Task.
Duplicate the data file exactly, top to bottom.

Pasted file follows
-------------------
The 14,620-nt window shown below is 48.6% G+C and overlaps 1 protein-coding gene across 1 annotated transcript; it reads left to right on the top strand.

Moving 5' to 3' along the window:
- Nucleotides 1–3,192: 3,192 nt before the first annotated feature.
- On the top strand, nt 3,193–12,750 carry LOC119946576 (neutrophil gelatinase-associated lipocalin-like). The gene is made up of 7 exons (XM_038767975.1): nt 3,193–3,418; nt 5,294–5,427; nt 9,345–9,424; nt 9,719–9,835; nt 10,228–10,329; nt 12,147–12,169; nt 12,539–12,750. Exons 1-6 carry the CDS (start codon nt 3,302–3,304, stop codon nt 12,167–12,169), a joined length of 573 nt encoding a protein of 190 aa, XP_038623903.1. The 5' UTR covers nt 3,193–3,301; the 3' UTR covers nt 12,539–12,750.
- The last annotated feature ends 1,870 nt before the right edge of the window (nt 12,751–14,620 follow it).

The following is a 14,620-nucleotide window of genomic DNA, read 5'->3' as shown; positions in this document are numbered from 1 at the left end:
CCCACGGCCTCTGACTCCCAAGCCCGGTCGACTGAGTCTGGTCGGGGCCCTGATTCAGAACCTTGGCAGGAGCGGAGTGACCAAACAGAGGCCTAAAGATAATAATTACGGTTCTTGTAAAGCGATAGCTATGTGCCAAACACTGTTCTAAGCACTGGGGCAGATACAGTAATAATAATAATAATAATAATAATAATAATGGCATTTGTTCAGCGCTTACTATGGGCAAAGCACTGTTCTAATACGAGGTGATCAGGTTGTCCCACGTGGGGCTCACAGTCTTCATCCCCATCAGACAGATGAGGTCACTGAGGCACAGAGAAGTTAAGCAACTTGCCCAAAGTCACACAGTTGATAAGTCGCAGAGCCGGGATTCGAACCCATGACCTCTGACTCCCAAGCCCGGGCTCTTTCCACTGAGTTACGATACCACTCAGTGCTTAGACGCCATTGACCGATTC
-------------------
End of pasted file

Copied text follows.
The 14,620-nt window shown below is 48.6% G+C and overlaps 1 protein-coding gene across 1 annotated transcript; it reads left to right on the top strand.

Moving 5' to 3' along the window:
- Nucleotides 1–3,192: 3,192 nt before the first annotated feature.
- On the top strand, nt 3,193–12,750 carry LOC119946576 (neutrophil gelatinase-associated lipocalin-like). The gene is made up of 7 exons (XM_038767975.1): nt 3,193–3,418; nt 5,294–5,427; nt 9,345–9,424; nt 9,719–9,835; nt 10,228–10,329; nt 12,147–12,169; nt 12,539–12,750. Exons 1-6 carry the CDS (start codon nt 3,302–3,304, stop codon nt 12,167–12,169), a joined length of 573 nt encoding a protein of 190 aa, XP_038623903.1. The 5' UTR covers nt 3,193–3,301; the 3' UTR covers nt 12,539–12,750.
- The last annotated feature ends 1,870 nt before the right edge of the window (nt 12,751–14,620 follow it).

The following is a 14,620-nucleotide window of genomic DNA, read 5'->3' as shown; positions in this document are numbered from 1 at the left end:
CCCACGGCCTCTGACTCCCAAGCCCGGTCGACTGAGTCTGGTCGGGGCCCTGATTCAGAACCTTGGCAGGAGCGGAGTGACCAAACAGAGGCCTAAAGATAATAATTACGGTTCTTGTAAAGCGATAGCTATGTGCCAAACACTGTTCTAAGCACTGGGGCAGATACAGTAATAATAATAATAATAATAATAATAATAATGGCATTTGTTCAGCGCTTACTATGGGCAAAGCACTGTTCTAATACGAGGTGATCAGGTTGTCCCACGTGGGGCTCACAGTCTTCATCCCCATCAGACAGATGAGGTCACTGAGGCACAGAGAAGTTAAGCAACTTGCCCAAAGTCACACAGTTGATAAGTCGCAGAGCCGGGATTCGAACCCATGACCTCTGACTCCCAAGCCCGGGCTCTTTCCACTGAGTTACGATACCACTCAGTGCTTAGACGCCATTGACCGATTC